Academically within my career, I would probably say gaining my Chief Mates Certificate was the most challenging as I found the Stability exams difficult and in addition the Orals for Chief Mates were the hardest of all the Oral exams. These Orals exams are sat at each level in front of a Maritime and Coastguard Examiner. The questions cover a vast variety of subjects from Collision regulations, Ship Board Procedures, Managing and loading any form of cargo that is carried by merchant vessels were and myriad of other subjects.
Career-wise the biggest challenge has probably been my last three years as Executive Officer, ensuring the ship runs and delivers effectively during some challenging conditions. I would also say the last three years have been the most rewarding of my career as I have had some really great teams working for me.
You’ve helped in two major natural disaster in a just a few years, does this affect how you feel about your work?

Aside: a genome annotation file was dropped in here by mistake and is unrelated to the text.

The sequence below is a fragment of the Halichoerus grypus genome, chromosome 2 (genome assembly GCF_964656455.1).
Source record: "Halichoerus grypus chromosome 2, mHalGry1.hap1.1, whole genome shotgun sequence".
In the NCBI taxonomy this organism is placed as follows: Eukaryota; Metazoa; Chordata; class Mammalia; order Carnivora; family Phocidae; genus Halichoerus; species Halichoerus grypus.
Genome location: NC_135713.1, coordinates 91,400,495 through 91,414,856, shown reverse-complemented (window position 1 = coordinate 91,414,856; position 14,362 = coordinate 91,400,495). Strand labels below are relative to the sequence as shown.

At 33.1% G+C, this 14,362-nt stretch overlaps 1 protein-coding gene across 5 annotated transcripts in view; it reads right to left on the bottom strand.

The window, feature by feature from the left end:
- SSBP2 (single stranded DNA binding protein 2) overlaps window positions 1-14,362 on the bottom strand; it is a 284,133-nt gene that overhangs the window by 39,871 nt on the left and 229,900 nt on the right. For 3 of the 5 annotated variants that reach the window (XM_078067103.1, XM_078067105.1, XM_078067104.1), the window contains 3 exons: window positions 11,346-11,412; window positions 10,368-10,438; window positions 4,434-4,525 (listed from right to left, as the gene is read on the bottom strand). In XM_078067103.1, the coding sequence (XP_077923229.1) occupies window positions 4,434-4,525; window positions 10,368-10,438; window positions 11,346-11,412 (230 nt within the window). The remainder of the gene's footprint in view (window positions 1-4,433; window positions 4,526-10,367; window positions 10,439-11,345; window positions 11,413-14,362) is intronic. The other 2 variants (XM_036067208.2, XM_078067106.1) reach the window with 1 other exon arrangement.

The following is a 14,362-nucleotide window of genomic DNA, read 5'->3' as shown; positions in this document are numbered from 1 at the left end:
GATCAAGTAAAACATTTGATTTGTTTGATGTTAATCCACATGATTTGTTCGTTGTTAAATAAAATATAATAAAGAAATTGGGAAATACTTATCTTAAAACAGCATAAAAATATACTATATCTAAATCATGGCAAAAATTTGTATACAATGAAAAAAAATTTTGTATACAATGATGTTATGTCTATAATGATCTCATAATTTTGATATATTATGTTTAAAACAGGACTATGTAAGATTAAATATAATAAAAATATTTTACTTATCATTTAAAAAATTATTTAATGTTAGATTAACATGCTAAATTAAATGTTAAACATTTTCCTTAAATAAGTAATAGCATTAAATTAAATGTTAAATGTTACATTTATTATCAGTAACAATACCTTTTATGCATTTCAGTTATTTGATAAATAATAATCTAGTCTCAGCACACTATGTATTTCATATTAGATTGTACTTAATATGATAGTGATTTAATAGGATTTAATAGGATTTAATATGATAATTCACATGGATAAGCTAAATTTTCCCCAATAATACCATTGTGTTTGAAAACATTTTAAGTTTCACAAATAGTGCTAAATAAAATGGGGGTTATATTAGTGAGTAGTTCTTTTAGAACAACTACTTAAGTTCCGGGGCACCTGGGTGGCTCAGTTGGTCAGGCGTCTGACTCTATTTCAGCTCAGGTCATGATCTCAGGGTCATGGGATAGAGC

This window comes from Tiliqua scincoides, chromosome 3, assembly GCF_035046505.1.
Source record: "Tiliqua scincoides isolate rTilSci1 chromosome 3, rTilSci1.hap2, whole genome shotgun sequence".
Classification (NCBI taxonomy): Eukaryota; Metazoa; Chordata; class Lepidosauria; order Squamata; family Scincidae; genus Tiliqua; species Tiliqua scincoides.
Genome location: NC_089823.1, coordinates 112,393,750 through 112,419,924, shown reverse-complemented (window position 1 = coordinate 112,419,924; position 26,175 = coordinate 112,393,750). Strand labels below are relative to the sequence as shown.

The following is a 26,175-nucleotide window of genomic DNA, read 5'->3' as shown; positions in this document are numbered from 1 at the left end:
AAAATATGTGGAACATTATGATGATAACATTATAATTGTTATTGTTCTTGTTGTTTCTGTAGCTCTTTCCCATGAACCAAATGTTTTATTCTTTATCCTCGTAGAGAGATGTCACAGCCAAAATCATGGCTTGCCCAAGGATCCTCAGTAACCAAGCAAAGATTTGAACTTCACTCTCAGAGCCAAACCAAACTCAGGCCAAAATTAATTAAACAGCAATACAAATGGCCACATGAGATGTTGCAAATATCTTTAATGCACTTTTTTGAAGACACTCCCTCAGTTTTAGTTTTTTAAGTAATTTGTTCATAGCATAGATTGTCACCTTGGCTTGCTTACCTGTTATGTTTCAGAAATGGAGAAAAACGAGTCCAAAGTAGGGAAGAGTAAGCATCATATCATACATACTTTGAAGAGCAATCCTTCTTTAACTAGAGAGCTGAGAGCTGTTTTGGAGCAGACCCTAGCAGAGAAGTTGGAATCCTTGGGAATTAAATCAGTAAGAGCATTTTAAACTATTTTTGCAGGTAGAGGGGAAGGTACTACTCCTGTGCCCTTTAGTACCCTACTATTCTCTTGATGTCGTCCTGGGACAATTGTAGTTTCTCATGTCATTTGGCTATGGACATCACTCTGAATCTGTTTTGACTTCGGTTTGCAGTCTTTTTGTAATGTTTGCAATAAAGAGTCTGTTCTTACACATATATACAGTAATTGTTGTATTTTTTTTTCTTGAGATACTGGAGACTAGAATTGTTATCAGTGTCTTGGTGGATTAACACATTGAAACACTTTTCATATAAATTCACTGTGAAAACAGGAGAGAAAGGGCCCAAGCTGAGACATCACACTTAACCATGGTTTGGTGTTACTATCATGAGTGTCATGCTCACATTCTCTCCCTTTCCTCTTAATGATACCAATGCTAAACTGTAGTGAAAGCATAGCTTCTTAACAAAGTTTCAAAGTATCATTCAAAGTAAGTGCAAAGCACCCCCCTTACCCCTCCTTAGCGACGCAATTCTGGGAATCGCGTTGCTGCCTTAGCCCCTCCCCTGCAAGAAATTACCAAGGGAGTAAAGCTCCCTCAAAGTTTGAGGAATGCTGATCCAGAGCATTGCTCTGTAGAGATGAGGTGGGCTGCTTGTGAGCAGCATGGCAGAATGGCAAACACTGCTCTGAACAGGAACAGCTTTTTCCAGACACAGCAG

Work at sea can be very varied and draining at times but when conducting operations it can be very rewarding. This is especially true when providing aid and it can be so humbling, everyone just cracks on and pulls out all the stops to get aid ashore. The whole crew worked extremely long hours, some to exhaustion, in marginal conditions and certainly pushed the risk envelope. We have a relatively small ship’s company on the LSDA (80RFA, 15RN, 25 Royal Engineers, 25 Royal Logistic Corp and 10 US Coast Guard) and yet we managed to achieve a huge amount and more importantly give hope to the islanders. At one point, whilst off Abaco, we were repositioning to deliver aid into Fox Town and had initially been told there were 700 people in the settlement and sent a boat into to do a recce. It then emerged there were over 3000 people that had been cut off since the Hurricane had struck. As part of the relief stores we had 2000 empty collapsible 10L jerry cans onboard. Obviously not much point putting empty containers ashore, so at 22:00 at night we asked for volunteers onboard to help fill these containers and the whole ship’s company turned out to fill them from different taps around the ship. This enabled us to land 20,000 litres ashore the following morning. The job has so many highs and lows but when tasks such as these come through I feel so proud to be part of the RFA, working with great people from across all the services.